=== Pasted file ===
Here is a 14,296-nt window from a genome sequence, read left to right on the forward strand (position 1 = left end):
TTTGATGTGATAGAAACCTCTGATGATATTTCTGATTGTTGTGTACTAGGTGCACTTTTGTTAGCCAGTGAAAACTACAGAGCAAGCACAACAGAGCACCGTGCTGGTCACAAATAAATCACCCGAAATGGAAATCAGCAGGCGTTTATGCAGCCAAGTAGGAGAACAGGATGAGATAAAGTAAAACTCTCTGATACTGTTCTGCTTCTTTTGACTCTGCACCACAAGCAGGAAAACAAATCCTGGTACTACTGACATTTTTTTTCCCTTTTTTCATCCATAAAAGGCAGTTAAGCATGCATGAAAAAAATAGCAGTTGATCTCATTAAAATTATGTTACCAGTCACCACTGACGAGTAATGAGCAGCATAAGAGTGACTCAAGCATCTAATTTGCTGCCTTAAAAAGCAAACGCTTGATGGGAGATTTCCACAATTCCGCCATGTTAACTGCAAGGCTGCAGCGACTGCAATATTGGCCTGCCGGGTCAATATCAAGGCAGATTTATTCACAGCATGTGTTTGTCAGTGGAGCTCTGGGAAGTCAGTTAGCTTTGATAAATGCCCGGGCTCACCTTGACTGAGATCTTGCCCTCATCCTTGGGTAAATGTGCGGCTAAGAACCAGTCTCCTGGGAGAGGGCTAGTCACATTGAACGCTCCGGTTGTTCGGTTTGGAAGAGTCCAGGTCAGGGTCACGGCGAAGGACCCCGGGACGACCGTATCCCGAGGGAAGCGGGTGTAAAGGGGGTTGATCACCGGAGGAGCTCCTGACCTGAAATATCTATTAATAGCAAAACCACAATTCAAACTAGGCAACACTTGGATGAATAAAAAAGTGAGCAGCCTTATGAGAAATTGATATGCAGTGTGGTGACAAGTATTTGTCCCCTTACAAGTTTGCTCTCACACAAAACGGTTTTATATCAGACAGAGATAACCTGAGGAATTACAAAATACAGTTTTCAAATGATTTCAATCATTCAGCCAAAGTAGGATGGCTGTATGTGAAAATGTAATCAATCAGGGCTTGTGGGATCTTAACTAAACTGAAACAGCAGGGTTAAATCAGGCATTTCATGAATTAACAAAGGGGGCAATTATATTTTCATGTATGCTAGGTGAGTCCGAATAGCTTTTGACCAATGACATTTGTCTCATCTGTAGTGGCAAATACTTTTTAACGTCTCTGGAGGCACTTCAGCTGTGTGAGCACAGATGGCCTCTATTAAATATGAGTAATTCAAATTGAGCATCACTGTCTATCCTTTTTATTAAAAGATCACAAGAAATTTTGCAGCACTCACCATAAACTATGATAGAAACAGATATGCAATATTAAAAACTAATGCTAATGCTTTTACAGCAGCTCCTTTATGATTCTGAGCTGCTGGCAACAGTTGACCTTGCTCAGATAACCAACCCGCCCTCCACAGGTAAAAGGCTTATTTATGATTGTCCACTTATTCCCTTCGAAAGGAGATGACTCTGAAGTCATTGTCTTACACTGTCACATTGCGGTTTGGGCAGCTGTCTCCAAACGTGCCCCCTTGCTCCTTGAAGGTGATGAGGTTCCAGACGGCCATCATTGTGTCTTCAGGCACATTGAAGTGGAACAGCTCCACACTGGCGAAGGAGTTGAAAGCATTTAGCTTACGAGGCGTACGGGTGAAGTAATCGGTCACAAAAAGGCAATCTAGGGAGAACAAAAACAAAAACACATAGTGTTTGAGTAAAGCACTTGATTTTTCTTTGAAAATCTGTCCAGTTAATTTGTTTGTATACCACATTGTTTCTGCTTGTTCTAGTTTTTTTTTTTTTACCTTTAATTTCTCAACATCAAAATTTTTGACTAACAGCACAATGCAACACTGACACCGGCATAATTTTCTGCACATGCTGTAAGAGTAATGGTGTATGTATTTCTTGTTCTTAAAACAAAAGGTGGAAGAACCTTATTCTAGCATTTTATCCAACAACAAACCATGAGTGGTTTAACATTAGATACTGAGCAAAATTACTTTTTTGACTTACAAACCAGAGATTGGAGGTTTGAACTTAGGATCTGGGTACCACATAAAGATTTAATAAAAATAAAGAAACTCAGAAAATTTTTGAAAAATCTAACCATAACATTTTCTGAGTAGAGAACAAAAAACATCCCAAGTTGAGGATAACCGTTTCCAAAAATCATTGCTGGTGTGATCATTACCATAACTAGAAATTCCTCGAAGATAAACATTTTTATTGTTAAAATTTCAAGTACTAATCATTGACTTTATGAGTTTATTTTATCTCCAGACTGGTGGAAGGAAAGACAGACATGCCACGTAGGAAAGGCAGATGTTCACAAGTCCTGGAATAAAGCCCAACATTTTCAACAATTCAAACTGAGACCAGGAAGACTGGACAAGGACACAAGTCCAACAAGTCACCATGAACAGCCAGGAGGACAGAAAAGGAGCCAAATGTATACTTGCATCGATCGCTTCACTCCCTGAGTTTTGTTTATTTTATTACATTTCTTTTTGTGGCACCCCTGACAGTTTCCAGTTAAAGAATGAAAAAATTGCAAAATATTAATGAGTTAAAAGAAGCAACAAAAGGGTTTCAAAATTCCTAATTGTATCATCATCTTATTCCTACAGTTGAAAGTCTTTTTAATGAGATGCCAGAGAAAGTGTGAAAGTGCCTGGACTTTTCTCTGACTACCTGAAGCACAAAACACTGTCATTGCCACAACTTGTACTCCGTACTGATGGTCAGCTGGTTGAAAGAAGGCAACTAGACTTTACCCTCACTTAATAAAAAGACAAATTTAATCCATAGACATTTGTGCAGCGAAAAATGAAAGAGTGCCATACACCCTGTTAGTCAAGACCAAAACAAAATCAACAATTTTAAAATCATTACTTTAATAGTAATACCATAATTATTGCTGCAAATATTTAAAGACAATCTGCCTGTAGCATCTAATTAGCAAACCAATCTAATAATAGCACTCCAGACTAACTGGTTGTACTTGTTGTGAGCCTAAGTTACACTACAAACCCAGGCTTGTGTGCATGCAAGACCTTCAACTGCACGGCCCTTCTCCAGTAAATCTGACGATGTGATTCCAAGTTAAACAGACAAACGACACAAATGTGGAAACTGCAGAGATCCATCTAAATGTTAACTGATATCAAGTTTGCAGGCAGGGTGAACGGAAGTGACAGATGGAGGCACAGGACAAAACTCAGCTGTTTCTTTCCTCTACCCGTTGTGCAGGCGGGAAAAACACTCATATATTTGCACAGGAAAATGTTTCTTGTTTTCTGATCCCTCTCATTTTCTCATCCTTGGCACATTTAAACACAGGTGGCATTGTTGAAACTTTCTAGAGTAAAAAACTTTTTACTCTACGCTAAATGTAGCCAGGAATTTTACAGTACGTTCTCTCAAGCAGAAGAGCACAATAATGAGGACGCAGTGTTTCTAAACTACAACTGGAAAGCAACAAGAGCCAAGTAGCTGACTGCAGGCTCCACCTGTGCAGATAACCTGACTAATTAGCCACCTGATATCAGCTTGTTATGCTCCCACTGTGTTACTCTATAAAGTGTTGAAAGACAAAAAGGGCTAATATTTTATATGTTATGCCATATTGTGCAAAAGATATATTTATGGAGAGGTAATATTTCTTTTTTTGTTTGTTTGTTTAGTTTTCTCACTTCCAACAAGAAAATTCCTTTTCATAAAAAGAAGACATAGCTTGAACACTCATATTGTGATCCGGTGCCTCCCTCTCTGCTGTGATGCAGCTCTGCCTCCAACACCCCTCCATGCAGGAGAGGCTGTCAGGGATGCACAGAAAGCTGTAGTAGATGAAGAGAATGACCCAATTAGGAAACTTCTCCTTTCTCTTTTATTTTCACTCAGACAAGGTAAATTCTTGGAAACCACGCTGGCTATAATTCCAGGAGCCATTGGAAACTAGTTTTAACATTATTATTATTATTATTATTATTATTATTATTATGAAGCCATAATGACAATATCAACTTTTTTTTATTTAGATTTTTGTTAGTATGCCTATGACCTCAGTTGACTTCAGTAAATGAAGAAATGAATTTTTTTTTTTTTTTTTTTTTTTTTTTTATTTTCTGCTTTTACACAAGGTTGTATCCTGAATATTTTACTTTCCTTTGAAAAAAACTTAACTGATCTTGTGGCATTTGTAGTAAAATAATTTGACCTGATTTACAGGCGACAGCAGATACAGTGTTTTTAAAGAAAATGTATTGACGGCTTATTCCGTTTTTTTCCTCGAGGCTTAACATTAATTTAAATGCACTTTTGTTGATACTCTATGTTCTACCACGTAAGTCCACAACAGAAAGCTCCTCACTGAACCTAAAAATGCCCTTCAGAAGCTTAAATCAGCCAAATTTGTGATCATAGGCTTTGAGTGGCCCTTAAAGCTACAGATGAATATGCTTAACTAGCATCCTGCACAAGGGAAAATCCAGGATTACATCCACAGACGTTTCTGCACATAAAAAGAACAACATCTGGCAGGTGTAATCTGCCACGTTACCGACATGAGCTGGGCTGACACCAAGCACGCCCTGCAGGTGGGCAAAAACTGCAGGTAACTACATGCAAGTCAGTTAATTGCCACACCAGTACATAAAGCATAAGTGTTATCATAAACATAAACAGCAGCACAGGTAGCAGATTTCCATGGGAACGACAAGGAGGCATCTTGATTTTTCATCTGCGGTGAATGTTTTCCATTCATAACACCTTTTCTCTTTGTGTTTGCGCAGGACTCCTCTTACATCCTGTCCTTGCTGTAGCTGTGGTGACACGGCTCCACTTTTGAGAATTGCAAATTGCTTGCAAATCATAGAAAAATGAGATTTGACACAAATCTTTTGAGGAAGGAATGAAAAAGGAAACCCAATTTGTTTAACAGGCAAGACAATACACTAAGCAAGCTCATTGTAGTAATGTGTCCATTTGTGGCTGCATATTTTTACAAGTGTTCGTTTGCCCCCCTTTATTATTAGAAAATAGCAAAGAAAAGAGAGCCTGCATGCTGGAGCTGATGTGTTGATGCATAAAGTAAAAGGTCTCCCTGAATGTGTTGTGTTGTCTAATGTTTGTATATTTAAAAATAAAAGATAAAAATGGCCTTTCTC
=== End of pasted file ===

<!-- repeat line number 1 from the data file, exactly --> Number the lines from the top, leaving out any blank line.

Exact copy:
Here is a 14,296-nt window from a genome sequence, read left to right on the forward strand (position 1 = left end):